Obviously, The Great Gatsby has been a huge success for Fitzgerald all over the world, and has even been turned into movies, starring actors such as Leonardo DiCaprio and Carey Mulligan.
However, Tender is the Night is a less well-known story of his, and I had no expectations about this novel before I picked it up. The novel focuses on the relationship between Rosemary Hoyt, an eighteen-year-old movie star, and Dick and Nicole Diver, the couple whom Rosemary meets while on holiday in the French Riviera. They are a rich, glamorous couple who live sophisticated lives and Rosemary becomes entangled in their social circle of more sophisticated, extraordinary people. Rosemary instantly becomes infatuated with Dick Diver, and the novel follows his delicate relationship with Nicole, full of dark secrets and corruption.
Tender is the Night is a biographical novel based on Fitzgerald’s experiences on the Riviera in southern France, where the majority of the novel is set. The Fitzgerald’s were staying with Gerald and Sara Murphy, the graceful and elegant couple who were the inspiration behind Dick and Nicole Diver, along with other notable people including Picasso. The novel had mixed reviews after it was published in 1933. After the onset of the Great Depression in 1929, Americans were less interested with reading about the gay lives of the rich and famous on the Riviera.
I really loved the form of this novel. It began with Rosemary’s point of view; she was like a child, interested in everyone, with an immature and naive outlook on other people. During Book I, the narrative switches to Nicole’s point of view, only for half a chapter. Nicole demonstrates a more ‘grown-up’ approach in comparison to Rosemary, and their two narratives together expose their difference as characters. When the narrative changes again to Rosemary’s perspective, the narrator literally exclaims: “to resume Rosemary’s point of view…” By the end of Book I, I found myself not focusing on what was being said, and becoming a bit bored. However, Book II changed everything for me. It goes back to when Dick and Nicole met. Dick is away at war and, having met once, Nicole declares she should have a pen-friend who she can write to when she feels the need and the novel changes to epistolary form. I absolutely loved Chapter 10, Book II, as it’s from Nicole’s point of view and whizzes through her entire relationship with Dick, from when they got married to when they first saw Rosemary on the beach. I really loved the way Fitzgerald did this; Book I demonstrates Rosemary’s first impression of Dick and Nicole whereas Book II demonstrates Dick and Nicole’s first impressions of Rosemary.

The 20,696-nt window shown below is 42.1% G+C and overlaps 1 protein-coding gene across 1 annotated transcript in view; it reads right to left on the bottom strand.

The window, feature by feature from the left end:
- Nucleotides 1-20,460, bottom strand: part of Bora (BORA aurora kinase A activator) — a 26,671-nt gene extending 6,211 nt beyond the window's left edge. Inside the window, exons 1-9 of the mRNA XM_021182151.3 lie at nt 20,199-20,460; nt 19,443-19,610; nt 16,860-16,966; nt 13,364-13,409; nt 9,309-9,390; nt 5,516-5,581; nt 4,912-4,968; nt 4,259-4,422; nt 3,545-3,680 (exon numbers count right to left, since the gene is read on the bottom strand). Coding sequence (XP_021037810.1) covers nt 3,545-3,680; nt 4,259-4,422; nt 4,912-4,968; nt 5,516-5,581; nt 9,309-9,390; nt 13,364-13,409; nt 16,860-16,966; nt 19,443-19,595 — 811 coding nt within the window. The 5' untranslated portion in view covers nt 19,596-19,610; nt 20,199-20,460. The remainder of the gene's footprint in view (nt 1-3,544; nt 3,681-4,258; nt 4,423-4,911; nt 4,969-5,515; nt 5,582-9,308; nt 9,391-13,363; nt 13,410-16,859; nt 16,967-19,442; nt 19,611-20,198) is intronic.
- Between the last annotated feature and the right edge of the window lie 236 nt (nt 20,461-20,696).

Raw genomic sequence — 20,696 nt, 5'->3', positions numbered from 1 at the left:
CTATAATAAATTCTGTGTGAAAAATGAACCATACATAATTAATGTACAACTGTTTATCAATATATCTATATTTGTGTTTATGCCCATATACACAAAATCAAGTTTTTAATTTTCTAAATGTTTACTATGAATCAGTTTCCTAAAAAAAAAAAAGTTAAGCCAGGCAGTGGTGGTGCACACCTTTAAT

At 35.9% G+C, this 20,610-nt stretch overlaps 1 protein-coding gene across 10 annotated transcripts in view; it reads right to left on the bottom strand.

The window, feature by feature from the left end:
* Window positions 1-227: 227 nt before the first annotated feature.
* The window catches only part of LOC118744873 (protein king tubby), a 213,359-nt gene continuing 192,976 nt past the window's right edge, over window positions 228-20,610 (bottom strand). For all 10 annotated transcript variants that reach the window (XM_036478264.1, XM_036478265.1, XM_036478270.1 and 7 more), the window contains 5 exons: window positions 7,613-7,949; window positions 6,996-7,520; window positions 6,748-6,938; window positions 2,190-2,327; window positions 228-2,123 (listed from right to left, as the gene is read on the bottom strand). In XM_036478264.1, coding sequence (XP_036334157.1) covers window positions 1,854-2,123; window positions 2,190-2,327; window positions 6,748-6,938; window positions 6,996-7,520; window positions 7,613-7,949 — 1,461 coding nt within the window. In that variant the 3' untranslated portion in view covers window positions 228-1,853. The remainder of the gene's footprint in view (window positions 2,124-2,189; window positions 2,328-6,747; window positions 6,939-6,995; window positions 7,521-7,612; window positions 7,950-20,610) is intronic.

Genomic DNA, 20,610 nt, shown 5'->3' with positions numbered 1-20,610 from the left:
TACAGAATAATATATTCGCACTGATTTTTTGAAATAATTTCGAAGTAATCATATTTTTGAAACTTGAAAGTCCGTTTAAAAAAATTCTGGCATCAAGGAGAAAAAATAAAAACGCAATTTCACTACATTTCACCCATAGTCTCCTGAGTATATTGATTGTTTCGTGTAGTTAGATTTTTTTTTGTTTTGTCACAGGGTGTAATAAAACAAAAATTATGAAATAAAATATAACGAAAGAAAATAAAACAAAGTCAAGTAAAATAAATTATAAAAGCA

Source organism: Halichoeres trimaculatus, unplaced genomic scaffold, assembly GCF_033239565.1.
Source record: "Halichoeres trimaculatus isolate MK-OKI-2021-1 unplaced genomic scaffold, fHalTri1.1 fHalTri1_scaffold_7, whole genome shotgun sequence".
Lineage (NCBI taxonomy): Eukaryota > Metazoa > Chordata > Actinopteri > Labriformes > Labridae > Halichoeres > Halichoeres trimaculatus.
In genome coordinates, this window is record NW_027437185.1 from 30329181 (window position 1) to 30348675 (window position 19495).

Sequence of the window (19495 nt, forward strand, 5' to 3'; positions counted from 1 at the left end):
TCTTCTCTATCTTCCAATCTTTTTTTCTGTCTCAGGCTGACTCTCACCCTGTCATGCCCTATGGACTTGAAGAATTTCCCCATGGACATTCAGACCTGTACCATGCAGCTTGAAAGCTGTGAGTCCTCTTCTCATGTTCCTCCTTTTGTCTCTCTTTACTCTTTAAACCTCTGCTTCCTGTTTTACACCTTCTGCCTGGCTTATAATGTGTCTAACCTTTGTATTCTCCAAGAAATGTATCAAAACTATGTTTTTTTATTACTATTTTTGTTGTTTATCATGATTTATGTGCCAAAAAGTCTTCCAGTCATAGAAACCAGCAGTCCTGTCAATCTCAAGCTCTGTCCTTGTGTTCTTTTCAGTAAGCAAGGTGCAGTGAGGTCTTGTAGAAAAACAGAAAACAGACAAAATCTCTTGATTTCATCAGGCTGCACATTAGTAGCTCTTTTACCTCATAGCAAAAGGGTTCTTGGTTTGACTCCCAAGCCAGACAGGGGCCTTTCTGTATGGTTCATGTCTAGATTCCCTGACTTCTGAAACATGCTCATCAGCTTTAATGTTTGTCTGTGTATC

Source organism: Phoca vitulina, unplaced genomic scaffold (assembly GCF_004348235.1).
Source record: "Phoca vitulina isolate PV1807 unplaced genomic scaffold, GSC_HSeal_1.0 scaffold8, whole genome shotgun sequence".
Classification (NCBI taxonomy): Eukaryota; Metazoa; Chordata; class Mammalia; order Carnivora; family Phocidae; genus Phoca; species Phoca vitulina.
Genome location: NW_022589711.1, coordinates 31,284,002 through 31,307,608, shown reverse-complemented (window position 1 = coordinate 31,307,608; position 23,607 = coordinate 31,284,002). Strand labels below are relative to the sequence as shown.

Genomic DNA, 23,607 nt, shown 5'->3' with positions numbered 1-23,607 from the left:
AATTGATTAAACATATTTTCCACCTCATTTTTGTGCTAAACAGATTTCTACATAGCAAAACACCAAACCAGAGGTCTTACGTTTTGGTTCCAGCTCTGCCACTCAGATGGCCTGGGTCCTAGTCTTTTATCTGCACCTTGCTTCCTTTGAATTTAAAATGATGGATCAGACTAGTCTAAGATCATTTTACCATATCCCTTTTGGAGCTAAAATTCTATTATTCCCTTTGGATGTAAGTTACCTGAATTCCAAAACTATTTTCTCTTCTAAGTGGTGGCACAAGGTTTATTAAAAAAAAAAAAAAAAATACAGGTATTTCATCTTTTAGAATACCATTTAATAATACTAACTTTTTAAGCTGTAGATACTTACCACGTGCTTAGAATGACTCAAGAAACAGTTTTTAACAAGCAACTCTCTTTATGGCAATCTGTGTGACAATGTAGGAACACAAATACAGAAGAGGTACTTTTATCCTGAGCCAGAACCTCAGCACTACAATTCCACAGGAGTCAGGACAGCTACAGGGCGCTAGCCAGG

Nicole Diver, her brown back hanging from her pearls, was looking through a recipe book for chicken Maryland. She was about twenty-four, Rosemary guessed – her face could have been described in terms of conventional prettiness, but the effect was that it had been made first on the heroic scale, with strong structure and marking, as if the features and vividness of brow and coloring, everything we associate with temperament and character, had been molded with a Rodinesque intention, and then chiselled away in the direction of prettiness to a point where a single slip would have irreparably diminished its force and quality. With the mouth the sculptor had taken desperate chances – it was the cupid’s bow of a magazine cover, yet it shared the distinction with the rest.
I am among friends who like me. I am here on this tranquil beach with my husband and two children. Everything is alright – if I can finish translating this damn recipe for chicken a la Maryland into French. My toes feel warm in the sand.
“Yes, I’ll look. More new people – oh, that girl – yes. Who did you say she looked like…No, I haven’t, we don’t get much chance to see the new American pictures over here. Rosemary who? Well, we’re getting very fashionable for July – seems very peculiar to me. Yes, she’s lovely, but there can be too many people.”
Rosemary is clearly infatuated by Nicole’s beauty and her demeanor, however Nicole is very disinterested with Rosemary, despite the fact she is a celebrity.
I really loved this novel, especially the turns the plot takes towards the end.
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